The Great Movie List: A Theory of Everything

Top 51-60 Double Features

  1. You Is a Marvel: My Fair Lady (1964), Paris is Burning (1990)
    Of course Eliza Doolittle, in this world we all live in, with her thin frame and 90 degree jawline and porcelain skin, was able to transform from a “guttersnipe” to a duchess in six months time. Her only barriers were her manners and her accent. Her margin for error was wide and her avenue for success was straight and short. Doolittle’s story arc, propelled along by clever, incredibly memorable songs, represents a bootstrap-type fantasy — leaping into the highest social strata through hard work — but only an achievable fantasy for a select few with her specific characteristics. Consider the dreams of the subjects of Paris is Burning who would naturally switch the gender roles around in the lyrics to Henry Higgins’ “Why can’t a woman be more like a man?” just to achieve one of the endless traits that catapulted Doolittle, who was born with all of them, forward.

    This is white America. Any other nationality that is not of the white set, knows this and accepts this till the day they die. That is everybody’s dream and ambition as a minority – to live and look as well as a white person. It is pictured as being in America. Every media you have; from TV to magazines, to movies, to films… I mean, the biggest thing that minority watches is what? “Dynasty” and “The Colbys”. Umm, “All My Children” – the soap operas. Everybody has a million-dollar bracket. When they showing you a commercial from Honey Grahams to Crest, or Lestoil or Pine-sol – everybody’s in their own home. The little kids for Fisher Price toys; they’re not in no concrete playground. They’re riding around the lawn. The pool is in the back. This is white America. And when it comes to the minorities; especially black – we as a people, for the past 400 years – is the greatest example of behavior modification in the history of civilization. We have had everything taken away from us, and yet we have all learned how to survive. That is why, in the ballroom circuit, it is so obvious that if you have captured the great white way of living, or looking, or dressing, or speaking – you is a marvel. ~ Pepper LaBeija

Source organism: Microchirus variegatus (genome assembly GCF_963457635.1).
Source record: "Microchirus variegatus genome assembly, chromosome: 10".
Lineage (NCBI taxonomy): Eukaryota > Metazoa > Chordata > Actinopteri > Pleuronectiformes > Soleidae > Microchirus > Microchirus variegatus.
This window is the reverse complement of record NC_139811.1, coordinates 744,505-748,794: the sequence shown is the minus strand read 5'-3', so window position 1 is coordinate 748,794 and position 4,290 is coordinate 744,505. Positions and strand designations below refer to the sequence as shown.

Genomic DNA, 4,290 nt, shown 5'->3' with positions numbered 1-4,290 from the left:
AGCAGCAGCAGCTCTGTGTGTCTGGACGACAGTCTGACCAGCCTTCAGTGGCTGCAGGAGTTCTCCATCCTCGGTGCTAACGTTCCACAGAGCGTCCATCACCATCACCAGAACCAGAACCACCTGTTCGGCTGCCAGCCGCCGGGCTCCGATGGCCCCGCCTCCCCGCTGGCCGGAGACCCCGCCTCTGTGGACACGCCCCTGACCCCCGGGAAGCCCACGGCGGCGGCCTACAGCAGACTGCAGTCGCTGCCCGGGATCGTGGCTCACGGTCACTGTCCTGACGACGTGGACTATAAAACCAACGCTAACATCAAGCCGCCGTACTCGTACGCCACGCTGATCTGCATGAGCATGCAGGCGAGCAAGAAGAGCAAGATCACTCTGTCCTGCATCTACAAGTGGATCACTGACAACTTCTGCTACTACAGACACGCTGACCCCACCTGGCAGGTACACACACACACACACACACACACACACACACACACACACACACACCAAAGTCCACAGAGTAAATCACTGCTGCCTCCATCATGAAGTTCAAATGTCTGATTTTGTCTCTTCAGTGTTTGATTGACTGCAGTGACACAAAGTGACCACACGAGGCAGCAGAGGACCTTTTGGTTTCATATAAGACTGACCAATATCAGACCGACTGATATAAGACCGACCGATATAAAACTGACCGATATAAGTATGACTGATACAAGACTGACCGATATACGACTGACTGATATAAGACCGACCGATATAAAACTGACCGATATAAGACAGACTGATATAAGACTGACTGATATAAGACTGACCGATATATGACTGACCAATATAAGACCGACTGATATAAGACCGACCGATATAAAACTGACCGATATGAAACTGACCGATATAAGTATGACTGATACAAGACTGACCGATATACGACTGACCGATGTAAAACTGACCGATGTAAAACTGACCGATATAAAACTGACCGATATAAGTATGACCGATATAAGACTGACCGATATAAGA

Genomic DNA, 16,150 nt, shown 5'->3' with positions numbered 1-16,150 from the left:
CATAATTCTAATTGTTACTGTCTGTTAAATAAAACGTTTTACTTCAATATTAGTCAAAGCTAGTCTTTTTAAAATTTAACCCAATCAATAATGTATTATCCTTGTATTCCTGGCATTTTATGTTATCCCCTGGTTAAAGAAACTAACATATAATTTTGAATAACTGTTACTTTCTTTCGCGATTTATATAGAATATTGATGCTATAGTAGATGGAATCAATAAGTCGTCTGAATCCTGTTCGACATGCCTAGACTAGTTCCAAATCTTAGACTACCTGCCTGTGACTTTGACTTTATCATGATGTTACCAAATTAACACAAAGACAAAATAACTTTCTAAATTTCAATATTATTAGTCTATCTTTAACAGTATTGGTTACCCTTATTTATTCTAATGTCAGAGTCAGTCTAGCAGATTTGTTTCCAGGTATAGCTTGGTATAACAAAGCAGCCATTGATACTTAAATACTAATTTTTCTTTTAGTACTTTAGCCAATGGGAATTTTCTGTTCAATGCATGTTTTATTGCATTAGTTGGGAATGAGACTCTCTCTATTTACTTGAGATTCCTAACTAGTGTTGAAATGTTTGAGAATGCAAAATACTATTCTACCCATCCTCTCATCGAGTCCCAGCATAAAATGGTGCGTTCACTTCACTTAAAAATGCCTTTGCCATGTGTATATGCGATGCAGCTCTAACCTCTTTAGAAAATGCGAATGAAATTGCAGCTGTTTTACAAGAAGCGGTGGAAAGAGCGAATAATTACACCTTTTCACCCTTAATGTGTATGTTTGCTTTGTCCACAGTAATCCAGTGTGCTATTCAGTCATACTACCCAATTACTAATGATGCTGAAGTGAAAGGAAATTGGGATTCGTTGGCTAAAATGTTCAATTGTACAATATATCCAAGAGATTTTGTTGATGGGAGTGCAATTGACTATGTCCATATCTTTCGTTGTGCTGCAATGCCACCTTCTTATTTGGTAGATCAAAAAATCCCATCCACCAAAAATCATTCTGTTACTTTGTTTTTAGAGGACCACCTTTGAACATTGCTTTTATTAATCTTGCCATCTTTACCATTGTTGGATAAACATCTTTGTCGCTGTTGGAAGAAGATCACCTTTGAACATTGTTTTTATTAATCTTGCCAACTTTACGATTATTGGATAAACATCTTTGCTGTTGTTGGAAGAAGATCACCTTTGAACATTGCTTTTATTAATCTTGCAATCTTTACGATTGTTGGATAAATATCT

It makes you wonder why our world of division and poverty ever became the way it is based on the flimsiest and most random set of criteria. More: Broadway’s Original Mansplainer, Roger Ebert on My Fair Lady

  2. Wolves of Manhattan: Taxi Driver (1976), Moonstruck (1987), N.Y., N.Y. (1957), Public Speaking (2010)

  3. Duck Soup (1933), The Dictator (2012)
  4. Clocks and Mirrors: Cléo from 5 to 7 (1962), Betty Boop: Snow White (1933), Snow White and the Seven Dwarves (1937), AANAATT (2008)
    Aging, vanity, anxiety, surrealism.

    Cleo is a multi-layered persona, going from vanity to anxiety, fear to curiosity. She evolves and changes. Even her graceful gestures in her negligee expose her loneliness and her fear of being seriously ill. ~ Agnes Varda

  5. Privileged Class Breakdowns: La Dolce Vita (1960), La Notte (1961), L’Avventura (1960), Mad Men (one or two episodes tbd from the full 92 episode run, 7 seasons, 2007-2015)
  6. Frantic: Requiem for a Dream (2000), Amélie (2001), Masculin féminin (1966), Boogie-Doodle (1948)
  7. Rituals in Transfigured Time: Daughters of the Dust (1991), Meshes of the Afternoon (1943), In the Mirror of Maya Deren (2001)

  8. Dream Logic: Post Tenebras Lux (2012), Un Chien Andalou (1929)
    Sometimes you just want to watch something surreal that makes no clear narrative sense. More: Film Comment: Post Tenebras Lux, “Post Tenebras Lux”: A perverse, dreamlike masterpiece
  9. Saints & Sinners: The Passion of Joan of Arc (1928), Nights of Cabiria (1957), Vivre Sa Vie (1962)
  10. Long Cons: The Hustler (1961), Eight Men Out (1988)